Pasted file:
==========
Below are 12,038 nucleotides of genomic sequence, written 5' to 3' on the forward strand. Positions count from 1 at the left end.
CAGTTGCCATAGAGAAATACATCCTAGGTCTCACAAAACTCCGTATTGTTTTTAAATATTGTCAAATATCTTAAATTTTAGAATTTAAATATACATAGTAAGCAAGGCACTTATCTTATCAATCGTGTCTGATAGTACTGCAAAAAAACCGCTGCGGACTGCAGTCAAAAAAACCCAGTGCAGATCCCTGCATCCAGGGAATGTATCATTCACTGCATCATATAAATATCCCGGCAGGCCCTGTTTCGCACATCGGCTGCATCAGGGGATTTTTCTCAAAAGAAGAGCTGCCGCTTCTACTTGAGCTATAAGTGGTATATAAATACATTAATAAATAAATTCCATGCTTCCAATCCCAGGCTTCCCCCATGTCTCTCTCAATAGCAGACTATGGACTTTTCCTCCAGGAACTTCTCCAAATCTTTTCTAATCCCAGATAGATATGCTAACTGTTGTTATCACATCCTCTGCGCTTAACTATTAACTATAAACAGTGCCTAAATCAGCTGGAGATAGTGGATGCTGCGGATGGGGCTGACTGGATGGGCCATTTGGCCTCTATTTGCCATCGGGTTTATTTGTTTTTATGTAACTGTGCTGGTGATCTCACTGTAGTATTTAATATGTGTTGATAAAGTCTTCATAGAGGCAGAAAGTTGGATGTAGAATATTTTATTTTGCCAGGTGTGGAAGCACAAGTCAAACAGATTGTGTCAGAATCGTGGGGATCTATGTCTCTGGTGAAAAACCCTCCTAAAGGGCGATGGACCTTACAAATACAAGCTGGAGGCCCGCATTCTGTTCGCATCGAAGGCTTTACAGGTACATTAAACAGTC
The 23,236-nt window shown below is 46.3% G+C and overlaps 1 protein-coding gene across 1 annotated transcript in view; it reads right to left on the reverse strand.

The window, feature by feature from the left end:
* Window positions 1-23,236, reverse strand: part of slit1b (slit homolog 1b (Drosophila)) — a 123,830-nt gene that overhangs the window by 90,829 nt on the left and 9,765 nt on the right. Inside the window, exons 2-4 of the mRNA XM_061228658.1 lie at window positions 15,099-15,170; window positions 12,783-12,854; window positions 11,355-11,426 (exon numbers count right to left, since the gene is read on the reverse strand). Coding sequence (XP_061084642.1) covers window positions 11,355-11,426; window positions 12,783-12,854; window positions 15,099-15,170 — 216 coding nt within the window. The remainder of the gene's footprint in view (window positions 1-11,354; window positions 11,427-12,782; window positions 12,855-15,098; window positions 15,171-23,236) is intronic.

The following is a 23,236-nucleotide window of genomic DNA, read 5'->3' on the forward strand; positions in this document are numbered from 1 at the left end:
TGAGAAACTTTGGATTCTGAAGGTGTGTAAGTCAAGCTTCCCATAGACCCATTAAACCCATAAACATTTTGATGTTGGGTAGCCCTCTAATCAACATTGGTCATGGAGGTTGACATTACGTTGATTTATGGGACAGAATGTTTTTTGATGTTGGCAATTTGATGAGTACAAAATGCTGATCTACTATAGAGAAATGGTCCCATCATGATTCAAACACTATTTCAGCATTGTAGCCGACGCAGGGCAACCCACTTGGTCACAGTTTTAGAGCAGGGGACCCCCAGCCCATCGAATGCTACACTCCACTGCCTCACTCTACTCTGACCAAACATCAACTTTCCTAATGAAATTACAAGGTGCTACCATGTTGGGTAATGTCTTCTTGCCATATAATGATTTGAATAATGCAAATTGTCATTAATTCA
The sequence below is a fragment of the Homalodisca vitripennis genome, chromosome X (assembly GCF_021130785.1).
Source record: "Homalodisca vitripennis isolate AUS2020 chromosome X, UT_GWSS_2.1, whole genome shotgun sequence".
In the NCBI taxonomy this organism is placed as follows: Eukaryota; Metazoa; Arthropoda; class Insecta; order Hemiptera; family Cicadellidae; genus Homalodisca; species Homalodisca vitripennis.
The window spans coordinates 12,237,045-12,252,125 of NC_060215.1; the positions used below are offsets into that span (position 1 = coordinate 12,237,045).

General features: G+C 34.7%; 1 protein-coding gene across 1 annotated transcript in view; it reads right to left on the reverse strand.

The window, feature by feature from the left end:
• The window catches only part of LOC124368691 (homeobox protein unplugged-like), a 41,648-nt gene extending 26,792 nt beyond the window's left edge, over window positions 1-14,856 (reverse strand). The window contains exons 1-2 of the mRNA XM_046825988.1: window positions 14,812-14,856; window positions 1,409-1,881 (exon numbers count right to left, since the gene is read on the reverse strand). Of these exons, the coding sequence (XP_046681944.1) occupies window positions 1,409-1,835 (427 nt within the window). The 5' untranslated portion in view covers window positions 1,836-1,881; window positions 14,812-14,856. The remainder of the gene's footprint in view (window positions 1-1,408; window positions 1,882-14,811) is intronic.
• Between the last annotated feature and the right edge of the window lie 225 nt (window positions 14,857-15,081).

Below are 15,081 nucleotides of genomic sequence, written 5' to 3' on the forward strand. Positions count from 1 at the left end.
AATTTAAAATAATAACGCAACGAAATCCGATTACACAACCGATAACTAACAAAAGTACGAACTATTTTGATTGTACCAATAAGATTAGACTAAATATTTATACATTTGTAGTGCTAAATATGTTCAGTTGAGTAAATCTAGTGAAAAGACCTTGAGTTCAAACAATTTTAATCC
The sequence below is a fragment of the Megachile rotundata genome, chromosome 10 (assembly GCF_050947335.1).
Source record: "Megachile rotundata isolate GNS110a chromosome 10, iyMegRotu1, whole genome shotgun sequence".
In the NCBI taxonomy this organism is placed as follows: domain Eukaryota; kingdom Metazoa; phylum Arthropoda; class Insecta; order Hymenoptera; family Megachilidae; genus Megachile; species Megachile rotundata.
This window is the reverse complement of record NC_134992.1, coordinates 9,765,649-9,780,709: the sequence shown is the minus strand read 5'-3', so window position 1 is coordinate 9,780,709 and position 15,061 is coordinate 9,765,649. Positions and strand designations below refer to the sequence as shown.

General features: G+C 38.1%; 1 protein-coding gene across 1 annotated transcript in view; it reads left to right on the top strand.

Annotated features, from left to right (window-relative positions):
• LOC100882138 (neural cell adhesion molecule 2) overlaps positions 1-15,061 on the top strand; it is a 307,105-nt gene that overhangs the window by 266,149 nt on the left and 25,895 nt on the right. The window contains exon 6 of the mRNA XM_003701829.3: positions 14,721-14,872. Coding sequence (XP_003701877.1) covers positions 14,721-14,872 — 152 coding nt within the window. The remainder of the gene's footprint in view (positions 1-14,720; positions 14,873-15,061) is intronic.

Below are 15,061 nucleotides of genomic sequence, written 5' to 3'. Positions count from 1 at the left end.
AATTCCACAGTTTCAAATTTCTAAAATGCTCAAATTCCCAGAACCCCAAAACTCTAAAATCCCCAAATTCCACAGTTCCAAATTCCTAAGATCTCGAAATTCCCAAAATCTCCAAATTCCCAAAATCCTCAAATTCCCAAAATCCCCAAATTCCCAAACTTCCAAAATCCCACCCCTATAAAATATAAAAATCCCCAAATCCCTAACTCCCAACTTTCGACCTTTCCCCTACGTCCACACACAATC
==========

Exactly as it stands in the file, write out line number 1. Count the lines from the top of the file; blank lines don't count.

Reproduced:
Below are 12,038 nucleotides of genomic sequence, written 5' to 3' on the forward strand. Positions count from 1 at the left end.